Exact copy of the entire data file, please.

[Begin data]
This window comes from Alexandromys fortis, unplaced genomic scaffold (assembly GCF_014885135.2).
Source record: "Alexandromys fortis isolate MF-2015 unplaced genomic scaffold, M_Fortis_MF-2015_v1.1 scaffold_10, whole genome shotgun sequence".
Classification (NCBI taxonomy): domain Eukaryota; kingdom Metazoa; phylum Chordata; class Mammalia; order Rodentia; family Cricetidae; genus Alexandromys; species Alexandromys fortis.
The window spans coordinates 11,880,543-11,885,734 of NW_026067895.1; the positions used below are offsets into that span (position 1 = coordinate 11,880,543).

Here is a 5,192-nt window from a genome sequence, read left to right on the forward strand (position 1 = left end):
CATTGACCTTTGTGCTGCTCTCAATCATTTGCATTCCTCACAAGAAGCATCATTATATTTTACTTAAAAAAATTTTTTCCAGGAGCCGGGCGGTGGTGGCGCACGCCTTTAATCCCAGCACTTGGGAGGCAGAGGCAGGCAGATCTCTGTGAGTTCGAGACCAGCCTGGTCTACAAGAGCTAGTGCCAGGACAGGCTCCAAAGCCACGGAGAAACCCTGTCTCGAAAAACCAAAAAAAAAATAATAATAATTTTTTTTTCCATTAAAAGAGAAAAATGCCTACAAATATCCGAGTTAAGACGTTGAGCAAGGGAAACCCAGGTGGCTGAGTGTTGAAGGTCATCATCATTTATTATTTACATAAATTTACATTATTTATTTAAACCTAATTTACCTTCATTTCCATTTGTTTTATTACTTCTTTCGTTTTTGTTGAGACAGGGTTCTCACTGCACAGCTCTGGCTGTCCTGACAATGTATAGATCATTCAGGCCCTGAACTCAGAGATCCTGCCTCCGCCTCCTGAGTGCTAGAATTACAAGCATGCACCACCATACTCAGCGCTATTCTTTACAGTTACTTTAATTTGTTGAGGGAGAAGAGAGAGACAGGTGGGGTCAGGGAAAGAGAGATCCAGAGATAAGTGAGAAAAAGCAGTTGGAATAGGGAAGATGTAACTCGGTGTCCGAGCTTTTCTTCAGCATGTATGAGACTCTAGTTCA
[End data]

This window comes from Alexandromys fortis, unplaced genomic scaffold (assembly GCF_014885135.2).
Source record: "Alexandromys fortis isolate MF-2015 unplaced genomic scaffold, M_Fortis_MF-2015_v1.1 scaffold_10, whole genome shotgun sequence".
Classification (NCBI taxonomy): domain Eukaryota; kingdom Metazoa; phylum Chordata; class Mammalia; order Rodentia; family Cricetidae; genus Alexandromys; species Alexandromys fortis.
The window spans coordinates 11,880,543-11,885,734 of NW_026067895.1; the positions used below are offsets into that span (position 1 = coordinate 11,880,543).

Here is a 5,192-nt window from a genome sequence, read left to right on the forward strand (position 1 = left end):
CATTGACCTTTGTGCTGCTCTCAATCATTTGCATTCCTCACAAGAAGCATCATTATATTTTACTTAAAAAAATTTTTTCCAGGAGCCGGGCGGTGGTGGCGCACGCCTTTAATCCCAGCACTTGGGAGGCAGAGGCAGGCAGATCTCTGTGAGTTCGAGACCAGCCTGGTCTACAAGAGCTAGTGCCAGGACAGGCTCCAAAGCCACGGAGAAACCCTGTCTCGAAAAACCAAAAAAAAAATAATAATAATTTTTTTTTCCATTAAAAGAGAAAAATGCCTACAAATATCCGAGTTAAGACGTTGAGCAAGGGAAACCCAGGTGGCTGAGTGTTGAAGGTCATCATCATTTATTATTTACATAAATTTACATTATTTATTTAAACCTAATTTACCTTCATTTCCATTTGTTTTATTACTTCTTTCGTTTTTGTTGAGACAGGGTTCTCACTGCACAGCTCTGGCTGTCCTGACAATGTATAGATCATTCAGGCCCTGAACTCAGAGATCCTGCCTCCGCCTCCTGAGTGCTAGAATTACAAGCATGCACCACCATACTCAGCGCTATTCTTTACAGTTACTTTAATTTGTTGAGGGAGAAGAGAGAGACAGGTGGGGTCAGGGAAAGAGAGATCCAGAGATAAGTGAGAAAAAGCAGTTGGAATAGGGAAGATGTAACTCGGTGTCCGAGCTTTTCTTCAGCATGTATGAGACTCTAGTTCA